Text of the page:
If you end an activity with the justification that “the older group enjoy it” perhaps you should be taken your target audience into more consideration.
That thought summary was a bit long and ineloquent…
Basically, at tumble tots the first half of the class is structured play and the second half is free play. (Have I spoken about this before?) The teacher for Spring is a different one that we had in Autumn/Winter, and whilst I’m sure she’s trying her best she does not seem to be doing as well as the previous teacher. More often than not the structured activities go over the childrens’ heads.
Today the structured activity started with free play to music with some balls, which worked well. Then a more guided section where the children were prompted to kick, throw or roll the balls. That also went well. Then the teacher suggested a competitive game, and that’s where it didn’t go so well.
These children are 1-2 years old. They don’t really do competitive games.
The game started with the teacher laying out some ropes to divide the room in half. The children just wanted to take the ropes away. Then she asked the class to split into two teams, one on each half of the room, and instructed that each team should try and send all the balls over to the other side of the room. The children were happy to keep playing with the balls, but mostly just chased them around the room. If there was any “success” to the game it was because the teacher and some of the parents/guardians were passing the balls across the rope.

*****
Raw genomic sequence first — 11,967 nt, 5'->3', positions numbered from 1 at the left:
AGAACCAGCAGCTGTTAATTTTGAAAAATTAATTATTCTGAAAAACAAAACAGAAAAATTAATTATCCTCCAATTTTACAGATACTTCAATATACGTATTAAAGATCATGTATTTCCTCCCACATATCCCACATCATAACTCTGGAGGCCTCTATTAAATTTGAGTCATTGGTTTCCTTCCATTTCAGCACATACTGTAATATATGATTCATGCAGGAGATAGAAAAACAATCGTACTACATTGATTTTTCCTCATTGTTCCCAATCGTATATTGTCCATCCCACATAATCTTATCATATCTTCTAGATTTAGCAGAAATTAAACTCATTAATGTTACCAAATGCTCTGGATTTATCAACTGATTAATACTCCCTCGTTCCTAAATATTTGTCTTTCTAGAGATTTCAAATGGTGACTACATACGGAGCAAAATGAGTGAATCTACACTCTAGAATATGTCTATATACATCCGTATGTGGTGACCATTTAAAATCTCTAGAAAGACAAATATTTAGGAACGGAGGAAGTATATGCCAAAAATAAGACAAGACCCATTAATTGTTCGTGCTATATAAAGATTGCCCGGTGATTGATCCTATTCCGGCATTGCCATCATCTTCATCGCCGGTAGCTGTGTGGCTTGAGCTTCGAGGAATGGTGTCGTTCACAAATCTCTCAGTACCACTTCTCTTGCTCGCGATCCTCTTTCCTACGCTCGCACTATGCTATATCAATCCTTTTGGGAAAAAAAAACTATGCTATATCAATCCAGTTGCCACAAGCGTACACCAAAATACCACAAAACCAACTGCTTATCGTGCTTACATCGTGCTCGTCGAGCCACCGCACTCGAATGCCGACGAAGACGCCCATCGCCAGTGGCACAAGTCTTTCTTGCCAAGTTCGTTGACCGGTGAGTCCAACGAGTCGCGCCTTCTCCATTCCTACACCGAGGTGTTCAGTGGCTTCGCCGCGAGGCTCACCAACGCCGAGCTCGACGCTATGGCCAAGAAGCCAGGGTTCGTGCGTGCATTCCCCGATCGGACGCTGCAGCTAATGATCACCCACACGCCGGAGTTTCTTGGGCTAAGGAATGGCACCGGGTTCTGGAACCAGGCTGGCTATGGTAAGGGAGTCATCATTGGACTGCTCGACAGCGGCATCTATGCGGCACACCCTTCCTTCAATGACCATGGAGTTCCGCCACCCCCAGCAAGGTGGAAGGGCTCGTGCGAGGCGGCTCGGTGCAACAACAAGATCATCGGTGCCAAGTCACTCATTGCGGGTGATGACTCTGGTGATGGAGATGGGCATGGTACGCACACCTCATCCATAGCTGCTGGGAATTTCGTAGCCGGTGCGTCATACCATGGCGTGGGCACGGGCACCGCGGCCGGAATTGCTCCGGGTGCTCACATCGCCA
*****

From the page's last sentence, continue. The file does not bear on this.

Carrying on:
Fine, the older group enjoys it. But they are probably of an age that better understands competitive games, and are more readily able to follow those kinds of instructions. How about coming up with activities more suited to the age range that is being taught at the time? Surely that would be more interesting and educational to them, less frustrating to the teacher, and less chaotic as a whole.
Just a thought.